Clean hands are important:
MN66:12.2: He’d see a mendicant sitting in meditation in the cool shade, their hands and feet well washed after eating a delectable meal.
MN66:12.3: He’d think,
MN66:12.4: ‘The ascetic life is so very pleasant! The ascetic life is so very skillful!
But seriously, there's a wide diversity of hand positions throughout Buddhist traditions. For example, my Rinzai Zen teacher instructed us to grasp left thumb with right hand nestled in left hand. See also ruben2020's suggestions in the comments above.
Overall guiding principles would include refraining from dullness, drowsiness, and restlessness.
DN34:2.3.68: It’s when a mendicant has given up sensual desire, ill will, dullness and drowsiness, restlessness and remorse, and doubt.
In terms of positive attributes the Buddha instructs:
DN34:1.6.73: ‘This immersion is peaceful and sublime and tranquil and unified, not held in place by forceful suppression.’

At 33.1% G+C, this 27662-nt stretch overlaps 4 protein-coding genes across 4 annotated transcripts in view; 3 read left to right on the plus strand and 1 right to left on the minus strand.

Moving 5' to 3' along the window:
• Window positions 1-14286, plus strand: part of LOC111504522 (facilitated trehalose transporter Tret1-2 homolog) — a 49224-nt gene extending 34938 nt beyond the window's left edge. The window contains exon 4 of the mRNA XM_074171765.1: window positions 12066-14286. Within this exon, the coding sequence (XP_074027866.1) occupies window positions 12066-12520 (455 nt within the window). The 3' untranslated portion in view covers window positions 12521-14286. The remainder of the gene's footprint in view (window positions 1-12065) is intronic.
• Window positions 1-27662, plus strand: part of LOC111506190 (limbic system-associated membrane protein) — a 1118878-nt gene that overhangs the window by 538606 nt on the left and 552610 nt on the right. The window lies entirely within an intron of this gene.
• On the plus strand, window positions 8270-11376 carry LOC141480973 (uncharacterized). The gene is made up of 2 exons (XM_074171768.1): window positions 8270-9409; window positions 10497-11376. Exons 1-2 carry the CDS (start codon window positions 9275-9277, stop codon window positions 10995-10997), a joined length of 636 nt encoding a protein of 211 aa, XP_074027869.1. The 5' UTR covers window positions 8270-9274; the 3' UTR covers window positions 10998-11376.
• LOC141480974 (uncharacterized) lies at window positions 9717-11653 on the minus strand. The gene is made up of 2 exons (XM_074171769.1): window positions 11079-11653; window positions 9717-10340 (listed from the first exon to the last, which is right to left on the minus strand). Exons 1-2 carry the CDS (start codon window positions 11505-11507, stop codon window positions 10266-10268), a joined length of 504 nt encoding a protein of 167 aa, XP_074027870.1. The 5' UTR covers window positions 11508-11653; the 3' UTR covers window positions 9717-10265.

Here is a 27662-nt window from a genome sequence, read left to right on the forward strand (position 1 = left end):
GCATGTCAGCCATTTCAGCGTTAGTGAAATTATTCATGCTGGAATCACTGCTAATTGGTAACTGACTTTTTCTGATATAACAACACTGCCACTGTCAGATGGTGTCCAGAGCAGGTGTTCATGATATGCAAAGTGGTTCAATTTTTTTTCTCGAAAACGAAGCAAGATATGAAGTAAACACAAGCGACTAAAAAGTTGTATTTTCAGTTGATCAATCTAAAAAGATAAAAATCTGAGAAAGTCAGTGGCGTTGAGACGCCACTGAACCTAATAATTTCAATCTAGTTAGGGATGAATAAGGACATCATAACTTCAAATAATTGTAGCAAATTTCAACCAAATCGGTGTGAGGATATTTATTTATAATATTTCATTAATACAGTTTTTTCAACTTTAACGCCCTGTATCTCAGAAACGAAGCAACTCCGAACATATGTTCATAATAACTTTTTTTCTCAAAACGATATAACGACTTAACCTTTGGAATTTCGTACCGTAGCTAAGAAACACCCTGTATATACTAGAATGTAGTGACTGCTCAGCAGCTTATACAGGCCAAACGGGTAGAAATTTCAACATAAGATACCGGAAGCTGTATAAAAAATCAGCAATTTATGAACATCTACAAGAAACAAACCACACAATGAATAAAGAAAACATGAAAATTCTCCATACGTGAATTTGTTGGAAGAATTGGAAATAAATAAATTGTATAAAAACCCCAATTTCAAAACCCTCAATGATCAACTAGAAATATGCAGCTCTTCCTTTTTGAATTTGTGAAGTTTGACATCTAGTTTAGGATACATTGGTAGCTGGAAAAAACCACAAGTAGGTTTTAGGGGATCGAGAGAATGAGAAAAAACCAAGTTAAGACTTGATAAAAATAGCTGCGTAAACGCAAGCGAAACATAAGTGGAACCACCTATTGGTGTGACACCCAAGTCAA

From these clear instructions, one may infer that meditation hand positions should be relaxed without being slack. They should also be engaged without tension.
Notably, the subject of meditation is more important than the form:
DN34:1.6.96: But a meditation subject as a foundation of immersion is properly grasped, attended, borne in mind, and comprehended with wisdom.
DN34:1.6.97: That mendicant feels inspired by the meaning and the teaching in that Dhamma, no matter how a meditation subject as a foundation of immersion is properly grasped, attended, borne in mind, and comprehended with wisdom.
DN34:1.6.98: Feeling inspired, joy springs up. Being joyful, rapture springs up. When the mind is full of rapture, the body becomes tranquil. When the body is tranquil, one feels bliss. And when blissful, the mind becomes immersed.
DN34:1.6.99: This is the fifth opportunity for freedom.
Consult with your teacher for specifics of hand positions used in your chosen tradition.